Pure Talk: PlayStation VR Has Turned Me Off “Regular” Gaming


Ah, PlayStation VR. I honestly didn’t expect it to have that much of an impact on me. I was full of pessimism from the day it was announced as Project Morpheus, right up until the moment I put the headset on and opened the PlayStation VR demo on the PS4. It was within the virtual menu that I first let out a genuine “holy f**king Christ alive,” and I’ve since let slip many more.

PlayStation VR is a weird thing; it lets you play games as if you are actually within the game world itself. It allows you to have previously impossible interactions thanks to motion controls combined with fully realised world. It’s basically the future. So you’ll have to excuse me for saying that when I went back into Uncharted 4: A Thief’s End this week, I was a little bit… Underwhelmed? I’m not sure if that’ the right word for it, but I certainly didn’t feel as comfortable.


Does Arkham Knight let you take the piss out of Batman and get away with it? No. No it doesn’t.

Every action Drake carried out seemed unnatural. Why am I pressing a button to reload? Why am I aiming with such a rudimentary input device? Where the hell is my 3D audio?! Yeah, it’s fair to say that I’ve been spoiled by the wonders of PlayStation VR, though I can’t be the only one, right?

Going back to the “normal” way of playing games felt so strange and uncivilised, whereas whacking on the PSVR headset and picking my Uzi machine gun off the dashboard in The London Heist, driving around Chile in DriveClub, and playing the piano in Batman: Arkham VR just felt so natural – alright, maybe the piano playing wasn’t that natural, but you get the point.


The only time drink driving is both fun and safe is in DriveClub VR. Not condoning it but c’mon, isn’t VR all about doing what you can’t in real life?

There’s a weird disconnect that comes with VR gaming, and it’s not one that I’m going to be able to shake any time soon. The physicality of actually being a part a game and not just the guy on the other side of the screen is a weird and wonderful feeling that brings a new dimension to something I’ve been doing for more than 20 years, yet it may just call a time on my days as a “regular” gamer.


Nah, not really, but it’s definitely becoming harder to tear myself away from the headset and play a non-VR game. Until every game is made specifically for VR (and with full roomscale, tactile feedback, etc.,) I’ll just have to do my best to play games the old fashioned way. Well, I’ve got no choice really as I’ve got to review non-VR games, too. Yeah, I know, it’s a hard job but somebody has to do it.

Do you think I’ve let PlayStation VR get to my head – literally, or do you have a similar kind of disregard for your non-VR games? Gather down in the comments and we’ll start a support group together.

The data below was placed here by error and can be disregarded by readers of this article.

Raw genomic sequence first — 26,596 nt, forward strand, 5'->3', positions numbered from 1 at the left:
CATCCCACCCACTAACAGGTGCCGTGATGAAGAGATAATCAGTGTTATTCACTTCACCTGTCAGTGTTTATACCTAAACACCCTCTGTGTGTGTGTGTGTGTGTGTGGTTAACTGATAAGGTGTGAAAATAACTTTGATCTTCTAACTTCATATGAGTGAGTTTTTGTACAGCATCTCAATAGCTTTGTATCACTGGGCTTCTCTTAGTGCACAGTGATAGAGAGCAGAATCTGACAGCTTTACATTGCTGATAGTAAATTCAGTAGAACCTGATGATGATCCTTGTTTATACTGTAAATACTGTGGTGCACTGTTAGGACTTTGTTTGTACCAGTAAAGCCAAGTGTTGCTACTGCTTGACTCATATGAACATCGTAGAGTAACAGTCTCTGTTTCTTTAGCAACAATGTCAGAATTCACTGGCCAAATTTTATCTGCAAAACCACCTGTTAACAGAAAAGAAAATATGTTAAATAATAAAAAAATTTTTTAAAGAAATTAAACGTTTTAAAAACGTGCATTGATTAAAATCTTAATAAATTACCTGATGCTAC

Chris has been writing about gaming news for far too long, and now he’s doing it even more. A true PlayStation know-it-all, Chris has owned just about every Sony console that ever existed. Trophies are like crack to this fella.


  1. Clara

    20th October 2016 at 12:15 am

    I definately feel this way, My intial reactions too VR was in this order…
    1- This is a bit wierd but cool
    2- WOW this is f***ing amzing
    3- Ok the wow factor has worn off but this is the way games were always meant to be played…. and I felt weirdly at home

    I’ve decided that if i can help it im only going to invest in VR games from now on the only exception being really really good non vr games. Problem is, is the catalogue of psvr games going to slowdown/halt after this launch rush? sure the PSVR is well supported now but will that last and will we start seeing AAA titles on there?

    • Chris Harding

      20th October 2016 at 8:02 am

      It’s a valid concern about the AAAs. I bought a Vita on day one and expected it to stand the test of time. I’m just hoping Sony doesn’t throw the PSVR in the river when the sales inevitably slow down.

  2. Walter Harrington

    20th October 2016 at 2:58 am

    I was widely amazed by the VR. I played the play room vr and was wowed by the fact I felt part of the game. Moved to Eve Valkyrie and it just kept getting better. Started London heist and was sad that it ended very soon. Can’t wait to see the future line up of games along with it being paired to the ps4 pro. All in all I’m amazed on how well it turned out.

  3. Carl

    20th October 2016 at 6:46 am

    How do I feel about PSVR? Don’t know? I’m too poor to afford one even though Ive been interested in VR since my days at the university where I created a VR Magazine. My degree isn’t worth the sheep skin it’s printed on due to the heavy outsourcing of my field. Geuss I get to watch from the sidelins. Go PSVR, go!

  4. Keith Neal

    20th October 2016 at 10:31 am

    couldn’t agree more, i love my driving games dirt rally especially but since i have played driveclub in vr i cant go back to normal flat screen gaming. i love uncharted 4 and i done exactly the same, started playing it for about 5 minutes then turned it off and went back to playing vr worlds. i love playstation vr its visual clarity is not amazing but so far it hasn’t impacted my enjoyment . i know there a lot of people saying wait for xbox Scorpio but thats a year away and oculas rift is a lot more expensive. i cant wait for resident evil, i played the kitchen demo and it was great

  5. Mike

    20th October 2016 at 4:31 pm

    Totally agree. I have been away from games for years but when I first tried VR I was amazed and hooked. The feeling of ACTUALLY being INSIDE a game is mind blowing.

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